Insys Used a Dancing, Rapping Fentanyl Bottle to Encourage Opioid Prescriptions

The horrifying rap parody video was shown at the company's ongoing trial in Boston.

john kapoor insys

Insys Therapeutics founder John Kapoor, center, departs federal court in Boston, Wednesday, Jan. 30, 2019. A former pharmaceutical executive accused of joining in a scheme to bribe doctors into prescribing a powerful painkiller once gave a lap dance to a doctor the company was pressuring to get his patients on the drug, her onetime colleague said Tuesday. (AP Photo/Steven Senne)

Good morning America. The sun is out, the weekend is in sight, and in Boston, the snow is still (in some places) a pristine white.

Oh, and here’s a music video featuring a rapping and dancing fentanyl nebulizer, because that exists.

The bizarre video was made by pharmaceutical company Insys, which is on trial for bribing doctors to unnecessarily prescribe opioids to patients. It was originally shown to Insys sales representatives at a national meeting in 2015, in an apparent attempt to harness the power of song and dance to encourage pushing prescriptions. The company is a leading prescriber of fentanyl, an opioid originally created to ease pain for cancer patients.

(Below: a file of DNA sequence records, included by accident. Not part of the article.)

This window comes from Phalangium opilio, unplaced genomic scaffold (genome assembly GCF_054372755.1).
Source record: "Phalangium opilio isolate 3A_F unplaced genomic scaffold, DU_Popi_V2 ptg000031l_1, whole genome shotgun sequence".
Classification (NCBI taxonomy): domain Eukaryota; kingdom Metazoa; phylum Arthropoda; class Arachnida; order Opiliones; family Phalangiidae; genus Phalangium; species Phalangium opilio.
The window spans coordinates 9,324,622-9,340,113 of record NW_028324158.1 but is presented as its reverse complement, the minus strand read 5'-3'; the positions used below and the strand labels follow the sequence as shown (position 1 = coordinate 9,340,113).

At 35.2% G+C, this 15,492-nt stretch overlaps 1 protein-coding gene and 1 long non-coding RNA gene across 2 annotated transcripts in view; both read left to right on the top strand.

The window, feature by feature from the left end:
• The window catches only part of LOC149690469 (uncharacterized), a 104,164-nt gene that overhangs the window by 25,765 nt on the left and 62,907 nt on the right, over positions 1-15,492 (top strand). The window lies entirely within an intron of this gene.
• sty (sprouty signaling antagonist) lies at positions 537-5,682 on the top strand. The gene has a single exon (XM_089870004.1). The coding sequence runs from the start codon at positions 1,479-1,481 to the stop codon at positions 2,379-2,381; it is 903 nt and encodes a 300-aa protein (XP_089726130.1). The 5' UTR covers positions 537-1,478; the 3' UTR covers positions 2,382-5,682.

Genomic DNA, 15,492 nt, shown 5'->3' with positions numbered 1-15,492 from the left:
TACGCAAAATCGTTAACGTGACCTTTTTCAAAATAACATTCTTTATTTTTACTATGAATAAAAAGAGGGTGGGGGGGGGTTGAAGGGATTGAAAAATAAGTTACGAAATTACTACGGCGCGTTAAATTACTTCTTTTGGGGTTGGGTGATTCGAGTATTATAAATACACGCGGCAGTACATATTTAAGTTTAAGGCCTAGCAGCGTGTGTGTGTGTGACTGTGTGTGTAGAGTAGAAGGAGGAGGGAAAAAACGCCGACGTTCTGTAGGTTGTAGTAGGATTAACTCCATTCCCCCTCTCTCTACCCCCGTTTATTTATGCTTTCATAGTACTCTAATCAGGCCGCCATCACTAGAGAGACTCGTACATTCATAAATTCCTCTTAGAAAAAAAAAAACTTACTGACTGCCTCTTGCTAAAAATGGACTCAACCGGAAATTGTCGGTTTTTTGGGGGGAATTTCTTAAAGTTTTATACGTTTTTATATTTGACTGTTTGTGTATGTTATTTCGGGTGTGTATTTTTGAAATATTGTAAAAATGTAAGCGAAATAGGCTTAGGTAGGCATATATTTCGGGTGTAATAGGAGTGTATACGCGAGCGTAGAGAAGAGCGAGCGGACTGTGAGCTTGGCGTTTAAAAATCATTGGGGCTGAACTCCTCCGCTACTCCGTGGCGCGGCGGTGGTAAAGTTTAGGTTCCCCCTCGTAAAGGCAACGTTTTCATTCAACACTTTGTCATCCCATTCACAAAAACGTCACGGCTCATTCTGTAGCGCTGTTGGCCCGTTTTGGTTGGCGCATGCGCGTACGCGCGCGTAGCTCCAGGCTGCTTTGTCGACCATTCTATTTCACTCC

CBS reports Insys paid over $2 million in bribes to doctors to prescribe the medication in 2016. The company’s founder, John Kapoor, is currently on trial for racketeering in the U.S. District Court in Boston.

To a beat ripped from an A$AP Rocky song (“F*ckin’ Problems,” if you were wondering), young Insys employees in suits, sunglasses, and backwards hats rap about the company’s success and encourage a higher dosage. The video’s main characters, two salesmen in a playground, are named A Bean and Z Real. They’re joined about midway through the five minute production by a larger-than-life Subsys nebulizer—Insys’ brand of fentanyl.

The man in the Subsys costume is revealed to be Alec Burlakoff, former Insys vice president of sales. He pled guilty to racketeering conspiracy in November, and is expected to serve as a prosecution witness in the ongoing trial in exchange for a reduced sentence.

The costume itself, a purple and white nebulizer bottle, is marked “1600 mg,” the maximum dosage of fentanyl allowed.

In 2018, nearly 2,000 people died of opioid overdose in Massachusetts. The number is down 4 percent from the previous year thanks in part to more accessible treatment options, but the epidemic continues to rage on, and a number of high profile lawsuits involving opioid manufacturers are currently working through the court system.